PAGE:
For walkers with limited time, it’s possible to undertake short sections of the alpine track either from Walhalla or from the Mt Erica Carpark entrance to Baw Baw National Park. One of the most popular walks is to the aptly named Mushroom Rocks, 3km walk to a maze of giant granite tors that takes about two hours, or further on to Mt Erica, through stands of mountain ash, silver wattle and snowgums.

Back on the main street, a heritage trail marks 30 places of interest, including the historic cemetery clinging to the hillside, the Walhalla Chronicle newspaper office and the Fire Station Museum, which straddles Stringers Creek. Walhalla’s recent history has included major threats from bushfires, although the village itself has escaped significant damage. A new Country Fire Authority fire station opened in Walhalla a decade ago, in recognition of the danger. One impact of the 2006/07 fires was the destruction of a rail bridge that served the Walhalla Goldfields Railway, but this was quickly rebuilt. The narrow-gauge train is a popular attraction that has been running down Stringers Creek Gorge since 1993.

Today, Walhalla retains some of its gold-rush era buildings. Many are now shops and cafes.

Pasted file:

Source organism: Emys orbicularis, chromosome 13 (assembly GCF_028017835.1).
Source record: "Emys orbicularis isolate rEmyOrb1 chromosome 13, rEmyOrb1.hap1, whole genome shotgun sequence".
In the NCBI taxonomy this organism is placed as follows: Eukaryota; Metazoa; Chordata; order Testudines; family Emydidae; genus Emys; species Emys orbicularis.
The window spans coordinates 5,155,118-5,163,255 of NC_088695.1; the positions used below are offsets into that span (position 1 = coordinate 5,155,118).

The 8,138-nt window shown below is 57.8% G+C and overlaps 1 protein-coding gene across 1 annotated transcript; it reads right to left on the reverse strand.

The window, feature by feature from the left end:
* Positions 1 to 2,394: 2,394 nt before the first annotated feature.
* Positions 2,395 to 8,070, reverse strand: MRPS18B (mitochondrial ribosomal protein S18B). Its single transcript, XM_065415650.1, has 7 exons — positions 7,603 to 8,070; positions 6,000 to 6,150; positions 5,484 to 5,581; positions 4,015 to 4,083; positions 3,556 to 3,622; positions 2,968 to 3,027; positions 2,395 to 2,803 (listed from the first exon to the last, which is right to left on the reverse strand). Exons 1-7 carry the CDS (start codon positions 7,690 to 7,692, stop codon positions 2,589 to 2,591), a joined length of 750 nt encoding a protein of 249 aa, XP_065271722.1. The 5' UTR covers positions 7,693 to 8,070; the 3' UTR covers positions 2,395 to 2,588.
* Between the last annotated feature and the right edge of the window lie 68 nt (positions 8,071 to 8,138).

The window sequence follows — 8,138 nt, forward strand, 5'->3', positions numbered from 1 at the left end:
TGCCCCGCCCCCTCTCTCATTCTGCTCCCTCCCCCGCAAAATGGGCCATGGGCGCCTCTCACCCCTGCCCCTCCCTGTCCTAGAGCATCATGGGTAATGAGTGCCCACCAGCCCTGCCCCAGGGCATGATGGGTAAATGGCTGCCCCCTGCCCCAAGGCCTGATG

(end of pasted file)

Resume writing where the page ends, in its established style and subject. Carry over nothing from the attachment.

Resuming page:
The UNESCO World Heritage listing bid for Australia’s Victorian Goldfields is a collaboration between 15 shire and city councils throughout the state, Michael says. He was elected to Baw Baw Shire Council in 2016 and in 2021–22, he served as the shire’s first mayor from Walhalla since 1918.

He says achieving World Heritage status would recognise the social and economic impact that the 19th-century Victorian goldfields had, not only on Victoria, but on Australia and the world.

“Around the world, the goldrushes of the 1840s and ’50s led to massive migration, industrialisation and economic development and Victoria’s goldrush was the biggest in the world,” he says. “And if it wasn’t for Walhalla, the colony of Victoria would have gone bankrupt in the early 1890s. There was a land boom, then a collapse and Victoria was on the verge of bankruptcy but the yields from the Long Tunnel and Long Tunnel Extension Gold Mine were at their height at the time and saved the colony. During the late 19th century, this was a hugely important place.”

Although the bid process is in its infancy, still to be endorsed by the Victorian and federal governments before being presented to UNESCO – a process that may take five or more years – Michael is hopeful it will ensure the future of towns like Walhalla.

At the end of the day, I witness the golden floodlights illuminate the Mountaineer Brass Band rotunda – built in 1896 – before retiring to my room. All the Star Hotel rooms are named for the mines that still pock the surrounding hillsides: Kitty Darling, Fear Not, Black Diamond, Grey Horse, Happy Go Lucky, Worlds Fair, Rising Sun, Lady Brassey, Wild Cat, Homeward Bound, Tubal Cain and Wealth of Nations. Each name evokes the spirit of the times that gave birth to this small piece of Victoria’s history.

All photographs supplied by Walhalla & Mountain Rivers Tourism.